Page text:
For six centuries, the Blazek family has farmed the same 125 acres in the Czech village of Stribrec.
But now, after weathering the black plague of the Middle Ages, family feuds, two world wars, and a communist regime, the Blazek agricultural dynasty has run up against a threat it may not survive.
Ending a hard day of building rail fences, Josef Blazek sits in front of the television, waiting for the latest news on the spread of mad-cow disease. In mid-June, a lab in Germany diagnosed the first case of bovine spongiform encephalopathy (BSE) in the Czech Republic. Since then, the price of beef has dropped dramatically, and a sense of gloom has settled on small farms like the Blazeks'.
Almost half of all Czech consumers are afraid to eat beef, according to a recent poll, and the price of beef has sunk 40 percent below what it was this time last year. "Of course, this impacts farmers negatively," says Jan Slaby, a Czech market analyst. "We haven't even seen the total results yet."
Elsewhere in Europe, consumer fears of eating meat infected with mad cow have battered the British beef industry, which has also suffered from a prolonged outbreak of foot-and-mouth disease. The mad cow epidemic has also affected cattlemen in France, where authorities have banned certain cuts of beef.
Fears of similar problems have arisen in the Czech Republic.
In mid-June, 138 cattle were slaughtered at the Dusejov collective farm in the southeast of the country, where the first BSE case was discovered. While so far no other cattle have been slaughtered, meat prices are still rock-bottom.
Mr. Blazek says he sold calves for 45 crowns ($1.13) per kilo last November. "Now, I will be lucky to get 30 crowns (75 cents) per kilo, if I can sell at all," he grumbles.
If prices remain low when their cattle go to market in the fall, the Blazeks fear they will make no profit this year and will have to turn to their children for support.
Mr. Blazak and his wife, Marie Blazkova, have two sons who sometimes take time off from their city jobs to help with big projects like fishing out the carp ponds or cutting hay for the cows.
Son Martin is the general manager of an upscale spa, and his brother, Dusan, is employed at an Internet retail company in Prague. Before the outbreak of mad cow, Martin was considering returning to the farm. But not now.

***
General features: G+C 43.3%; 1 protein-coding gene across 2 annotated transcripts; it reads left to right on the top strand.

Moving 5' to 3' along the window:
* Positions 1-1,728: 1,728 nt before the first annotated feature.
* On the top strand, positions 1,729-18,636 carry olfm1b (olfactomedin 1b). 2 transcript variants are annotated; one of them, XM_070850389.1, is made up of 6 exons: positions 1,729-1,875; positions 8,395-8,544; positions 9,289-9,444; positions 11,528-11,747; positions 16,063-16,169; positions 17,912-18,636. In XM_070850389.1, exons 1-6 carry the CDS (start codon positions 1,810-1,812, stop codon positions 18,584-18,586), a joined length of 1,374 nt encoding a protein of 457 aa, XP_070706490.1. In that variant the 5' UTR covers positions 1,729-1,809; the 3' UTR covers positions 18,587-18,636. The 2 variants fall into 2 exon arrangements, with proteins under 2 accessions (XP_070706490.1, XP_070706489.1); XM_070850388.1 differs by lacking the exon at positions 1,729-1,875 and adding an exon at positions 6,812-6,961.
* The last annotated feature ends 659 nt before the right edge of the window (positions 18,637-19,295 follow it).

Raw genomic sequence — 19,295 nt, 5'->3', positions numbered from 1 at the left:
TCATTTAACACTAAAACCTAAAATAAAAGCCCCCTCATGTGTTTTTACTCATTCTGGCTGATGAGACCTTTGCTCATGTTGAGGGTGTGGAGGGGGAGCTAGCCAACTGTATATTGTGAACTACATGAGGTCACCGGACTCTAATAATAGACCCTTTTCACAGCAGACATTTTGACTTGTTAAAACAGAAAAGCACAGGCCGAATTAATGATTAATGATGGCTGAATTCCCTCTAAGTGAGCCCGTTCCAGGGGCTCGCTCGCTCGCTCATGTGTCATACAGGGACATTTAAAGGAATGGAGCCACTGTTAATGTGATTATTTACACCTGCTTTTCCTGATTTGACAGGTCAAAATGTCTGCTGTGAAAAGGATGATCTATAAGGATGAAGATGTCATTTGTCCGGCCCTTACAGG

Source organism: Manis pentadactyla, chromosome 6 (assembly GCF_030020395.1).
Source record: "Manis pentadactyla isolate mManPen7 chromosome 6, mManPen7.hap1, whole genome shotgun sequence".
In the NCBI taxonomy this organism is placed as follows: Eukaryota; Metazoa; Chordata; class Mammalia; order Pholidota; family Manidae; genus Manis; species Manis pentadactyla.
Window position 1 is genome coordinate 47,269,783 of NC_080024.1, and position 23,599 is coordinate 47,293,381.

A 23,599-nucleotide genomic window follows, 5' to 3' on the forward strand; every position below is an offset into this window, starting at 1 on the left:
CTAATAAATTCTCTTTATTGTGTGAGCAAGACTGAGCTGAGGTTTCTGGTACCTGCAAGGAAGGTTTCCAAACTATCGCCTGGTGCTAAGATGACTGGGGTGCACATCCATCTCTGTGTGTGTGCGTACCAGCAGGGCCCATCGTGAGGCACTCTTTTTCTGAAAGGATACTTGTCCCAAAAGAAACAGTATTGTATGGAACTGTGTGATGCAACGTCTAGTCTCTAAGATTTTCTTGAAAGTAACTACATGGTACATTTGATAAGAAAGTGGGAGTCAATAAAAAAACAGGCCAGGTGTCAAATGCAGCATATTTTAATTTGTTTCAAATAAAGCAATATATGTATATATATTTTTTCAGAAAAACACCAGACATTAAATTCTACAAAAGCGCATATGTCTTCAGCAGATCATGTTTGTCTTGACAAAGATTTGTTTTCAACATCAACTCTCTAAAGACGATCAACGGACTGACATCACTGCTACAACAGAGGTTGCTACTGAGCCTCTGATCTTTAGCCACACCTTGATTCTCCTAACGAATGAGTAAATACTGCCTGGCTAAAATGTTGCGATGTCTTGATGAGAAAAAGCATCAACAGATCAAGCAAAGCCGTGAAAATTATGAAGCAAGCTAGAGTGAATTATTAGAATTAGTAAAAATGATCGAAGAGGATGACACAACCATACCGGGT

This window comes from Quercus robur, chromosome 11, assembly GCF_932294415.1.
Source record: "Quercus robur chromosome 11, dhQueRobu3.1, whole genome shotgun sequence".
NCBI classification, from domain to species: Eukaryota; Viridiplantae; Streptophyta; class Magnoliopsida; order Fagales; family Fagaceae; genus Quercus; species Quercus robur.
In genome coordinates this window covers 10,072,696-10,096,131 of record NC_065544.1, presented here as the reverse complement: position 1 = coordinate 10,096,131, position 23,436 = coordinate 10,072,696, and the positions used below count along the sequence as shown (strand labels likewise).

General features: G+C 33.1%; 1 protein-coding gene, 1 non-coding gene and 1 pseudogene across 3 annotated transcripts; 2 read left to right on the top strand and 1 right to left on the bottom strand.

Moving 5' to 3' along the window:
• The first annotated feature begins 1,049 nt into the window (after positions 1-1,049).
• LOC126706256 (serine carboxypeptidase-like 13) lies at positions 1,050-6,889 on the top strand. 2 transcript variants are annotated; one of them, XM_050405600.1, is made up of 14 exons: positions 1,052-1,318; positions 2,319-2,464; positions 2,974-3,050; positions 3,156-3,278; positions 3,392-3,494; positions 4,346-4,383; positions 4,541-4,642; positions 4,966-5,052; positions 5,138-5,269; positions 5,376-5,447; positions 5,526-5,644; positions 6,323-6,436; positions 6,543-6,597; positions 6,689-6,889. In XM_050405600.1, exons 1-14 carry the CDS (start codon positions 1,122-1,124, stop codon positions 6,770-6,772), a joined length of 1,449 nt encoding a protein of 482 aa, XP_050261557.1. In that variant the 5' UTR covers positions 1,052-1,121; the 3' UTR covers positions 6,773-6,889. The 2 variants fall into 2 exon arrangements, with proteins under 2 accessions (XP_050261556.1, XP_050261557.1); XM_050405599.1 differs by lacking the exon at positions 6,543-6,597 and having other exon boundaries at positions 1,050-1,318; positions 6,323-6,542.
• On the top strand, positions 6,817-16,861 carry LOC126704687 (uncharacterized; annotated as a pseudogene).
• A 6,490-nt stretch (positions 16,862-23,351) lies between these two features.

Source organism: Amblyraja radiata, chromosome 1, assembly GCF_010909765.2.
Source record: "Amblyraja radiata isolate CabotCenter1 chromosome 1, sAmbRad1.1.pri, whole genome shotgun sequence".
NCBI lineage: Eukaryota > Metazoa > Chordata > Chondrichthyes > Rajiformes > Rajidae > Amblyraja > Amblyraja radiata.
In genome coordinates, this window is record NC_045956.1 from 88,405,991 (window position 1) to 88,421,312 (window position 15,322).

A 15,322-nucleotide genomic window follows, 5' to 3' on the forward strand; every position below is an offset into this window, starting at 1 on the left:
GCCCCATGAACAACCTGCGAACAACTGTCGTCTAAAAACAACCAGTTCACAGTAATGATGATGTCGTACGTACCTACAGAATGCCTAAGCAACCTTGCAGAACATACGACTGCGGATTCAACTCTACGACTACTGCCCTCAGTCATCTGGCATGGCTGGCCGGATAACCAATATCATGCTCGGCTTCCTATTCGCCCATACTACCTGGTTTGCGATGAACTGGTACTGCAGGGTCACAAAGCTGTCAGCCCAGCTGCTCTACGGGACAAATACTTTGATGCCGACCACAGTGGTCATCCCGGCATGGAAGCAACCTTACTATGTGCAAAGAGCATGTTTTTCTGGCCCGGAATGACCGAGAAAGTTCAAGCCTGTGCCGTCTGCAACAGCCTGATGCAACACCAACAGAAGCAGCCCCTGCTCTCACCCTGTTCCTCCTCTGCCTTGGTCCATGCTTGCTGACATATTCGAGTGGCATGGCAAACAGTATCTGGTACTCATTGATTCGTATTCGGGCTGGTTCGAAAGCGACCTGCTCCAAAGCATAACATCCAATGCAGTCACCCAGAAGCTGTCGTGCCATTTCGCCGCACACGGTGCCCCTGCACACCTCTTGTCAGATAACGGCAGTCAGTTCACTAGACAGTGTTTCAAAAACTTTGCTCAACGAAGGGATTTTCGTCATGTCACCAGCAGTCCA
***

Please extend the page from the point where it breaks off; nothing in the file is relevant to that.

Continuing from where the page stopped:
Martin shakes his head slowly. "Sometimes I want to get away from all the stress in the city," he says. "but I couldn't be a farmer."
All the Blazeks speaks wistfully of the long family tradition they see fading.
According to village records, the Blazek homestead, a cottage with a tiled roof and four-foot thick walls, was among the first stone structures built in Stribrec, a settlement founded in the 13th century when South Bohemian Vítkovec lords settled their peasants in the highlands between Prague and Vienna. "By the beginning of the 20th century, our farm was the second wealthiest farm in the village," Dusan says. "The Blazek children were all able to attend university, but one always returned to take over the farm."
Then, World War II descended. German invaders forced many Czech farmers to abandon their homes and flee to Prague. The Blazeks narrowly escaped by paying tribute to the advancing army.
During the war, Mr. Blazek's father sheltered a Jewish intellectual named Ivan Albracht from the Nazis. When peace came, Albracht joined the communist takeover of Czechoslovakia. As he left Stribrec, he told the Blazek family, "If you ever are in need, call me."
With a wry smile Mr. Blazek recalls that his father refused to call on this connection when he was labeled an "enemy landowner" by communist officials. He was imprisoned three times, while the local collective farm pressured the Stribrec farmers to leave their homes and live in dormitories.
As part of the coercion, the next generation of Blazek children were barred from high school education.
Both Mr. Blazek and his brother, Jan, were sent to work in uranium mines. Jan was forced to work with radioactive ore without protective clothing. He died of leukemia in 1960 at the age of 21.
In the late 1950s, an ultimatum came. The Blazeks were to be removed from their home by force. Finally, they called Albracht and two days before the deadline to move out, a miraculous reprieve was sent from Prague. The Blazeks were the only family in Stribrec allowed to keep their home.
"By 1990 there were practically no family farms left," says Hugo Roldan, press secretary of the Czech Ministry of Agriculture. "Everyone was in huge collective farms. After [the Velvet Revolution] many collectives became big farming companies. Today, small farms still take up only a tiny fraction of the cultivated land."
The surviving small farms are seen here as a vital link to the pre-communist rural past, with its vibrant village culture and extended family ties. The small farms also offer more jobs than the highly mechanized agribusiness operations. In addition, European environmentalists say small farms are more ecologically beneficial, cutting down on erosion, pesticides, energy use, and abuse of soils.
The Czech government is trying to encourage more small farms to start up, particularly those that graze cows on the scenic hills, but it is an uphill battle.
With the BSE threat and the downturn in prices, Mr. Blazek says: "If times were different, I might try to convince my sons to come back to the farm, but these days farming isn't the kind of life a father would want for his sons. You would have to be crazy to start farming today."